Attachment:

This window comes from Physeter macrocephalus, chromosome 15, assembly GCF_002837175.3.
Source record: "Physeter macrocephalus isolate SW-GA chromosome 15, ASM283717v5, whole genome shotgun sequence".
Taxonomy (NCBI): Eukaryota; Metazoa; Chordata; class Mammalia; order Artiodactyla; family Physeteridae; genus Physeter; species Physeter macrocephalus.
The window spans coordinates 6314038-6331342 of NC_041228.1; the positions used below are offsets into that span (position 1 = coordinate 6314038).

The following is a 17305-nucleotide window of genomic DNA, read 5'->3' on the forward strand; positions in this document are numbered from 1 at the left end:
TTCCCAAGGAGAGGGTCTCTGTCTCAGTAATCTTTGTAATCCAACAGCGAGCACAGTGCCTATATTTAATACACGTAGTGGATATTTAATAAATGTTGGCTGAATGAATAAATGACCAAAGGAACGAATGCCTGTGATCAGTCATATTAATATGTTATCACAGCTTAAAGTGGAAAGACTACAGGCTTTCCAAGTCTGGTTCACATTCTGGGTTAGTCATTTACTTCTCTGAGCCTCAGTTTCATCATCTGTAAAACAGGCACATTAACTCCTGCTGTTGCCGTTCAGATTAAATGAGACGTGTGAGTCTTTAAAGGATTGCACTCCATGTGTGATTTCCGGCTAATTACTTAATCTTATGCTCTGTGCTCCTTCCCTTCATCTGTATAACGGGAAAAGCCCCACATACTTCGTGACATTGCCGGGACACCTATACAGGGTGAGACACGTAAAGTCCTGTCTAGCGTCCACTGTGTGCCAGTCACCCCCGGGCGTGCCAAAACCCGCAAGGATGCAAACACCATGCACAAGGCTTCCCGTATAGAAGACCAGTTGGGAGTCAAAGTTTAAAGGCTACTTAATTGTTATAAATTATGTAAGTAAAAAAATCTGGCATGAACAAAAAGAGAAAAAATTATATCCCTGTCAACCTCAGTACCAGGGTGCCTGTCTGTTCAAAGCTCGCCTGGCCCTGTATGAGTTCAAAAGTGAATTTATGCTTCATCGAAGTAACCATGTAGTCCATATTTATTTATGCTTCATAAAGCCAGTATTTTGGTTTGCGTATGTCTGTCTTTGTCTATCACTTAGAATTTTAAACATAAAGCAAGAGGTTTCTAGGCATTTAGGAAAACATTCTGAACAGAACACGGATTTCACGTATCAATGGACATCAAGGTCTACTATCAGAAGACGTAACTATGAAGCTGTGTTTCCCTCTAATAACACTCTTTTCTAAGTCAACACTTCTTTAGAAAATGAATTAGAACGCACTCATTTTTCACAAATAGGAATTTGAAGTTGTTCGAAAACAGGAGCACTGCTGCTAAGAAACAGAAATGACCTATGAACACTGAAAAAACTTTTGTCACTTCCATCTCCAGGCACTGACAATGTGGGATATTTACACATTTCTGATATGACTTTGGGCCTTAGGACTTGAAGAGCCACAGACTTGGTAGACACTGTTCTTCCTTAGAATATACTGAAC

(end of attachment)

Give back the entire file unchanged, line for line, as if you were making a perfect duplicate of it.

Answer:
This window comes from Physeter macrocephalus, chromosome 15, assembly GCF_002837175.3.
Source record: "Physeter macrocephalus isolate SW-GA chromosome 15, ASM283717v5, whole genome shotgun sequence".
Taxonomy (NCBI): Eukaryota; Metazoa; Chordata; class Mammalia; order Artiodactyla; family Physeteridae; genus Physeter; species Physeter macrocephalus.
The window spans coordinates 6314038-6331342 of NC_041228.1; the positions used below are offsets into that span (position 1 = coordinate 6314038).

The following is a 17305-nucleotide window of genomic DNA, read 5'->3' on the forward strand; positions in this document are numbered from 1 at the left end:
TTCCCAAGGAGAGGGTCTCTGTCTCAGTAATCTTTGTAATCCAACAGCGAGCACAGTGCCTATATTTAATACACGTAGTGGATATTTAATAAATGTTGGCTGAATGAATAAATGACCAAAGGAACGAATGCCTGTGATCAGTCATATTAATATGTTATCACAGCTTAAAGTGGAAAGACTACAGGCTTTCCAAGTCTGGTTCACATTCTGGGTTAGTCATTTACTTCTCTGAGCCTCAGTTTCATCATCTGTAAAACAGGCACATTAACTCCTGCTGTTGCCGTTCAGATTAAATGAGACGTGTGAGTCTTTAAAGGATTGCACTCCATGTGTGATTTCCGGCTAATTACTTAATCTTATGCTCTGTGCTCCTTCCCTTCATCTGTATAACGGGAAAAGCCCCACATACTTCGTGACATTGCCGGGACACCTATACAGGGTGAGACACGTAAAGTCCTGTCTAGCGTCCACTGTGTGCCAGTCACCCCCGGGCGTGCCAAAACCCGCAAGGATGCAAACACCATGCACAAGGCTTCCCGTATAGAAGACCAGTTGGGAGTCAAAGTTTAAAGGCTACTTAATTGTTATAAATTATGTAAGTAAAAAAATCTGGCATGAACAAAAAGAGAAAAAATTATATCCCTGTCAACCTCAGTACCAGGGTGCCTGTCTGTTCAAAGCTCGCCTGGCCCTGTATGAGTTCAAAAGTGAATTTATGCTTCATCGAAGTAACCATGTAGTCCATATTTATTTATGCTTCATAAAGCCAGTATTTTGGTTTGCGTATGTCTGTCTTTGTCTATCACTTAGAATTTTAAACATAAAGCAAGAGGTTTCTAGGCATTTAGGAAAACATTCTGAACAGAACACGGATTTCACGTATCAATGGACATCAAGGTCTACTATCAGAAGACGTAACTATGAAGCTGTGTTTCCCTCTAATAACACTCTTTTCTAAGTCAACACTTCTTTAGAAAATGAATTAGAACGCACTCATTTTTCACAAATAGGAATTTGAAGTTGTTCGAAAACAGGAGCACTGCTGCTAAGAAACAGAAATGACCTATGAACACTGAAAAAACTTTTGTCACTTCCATCTCCAGGCACTGACAATGTGGGATATTTACACATTTCTGATATGACTTTGGGCCTTAGGACTTGAAGAGCCACAGACTTGGTAGACACTGTTCTTCCTTAGAATATACTGAAC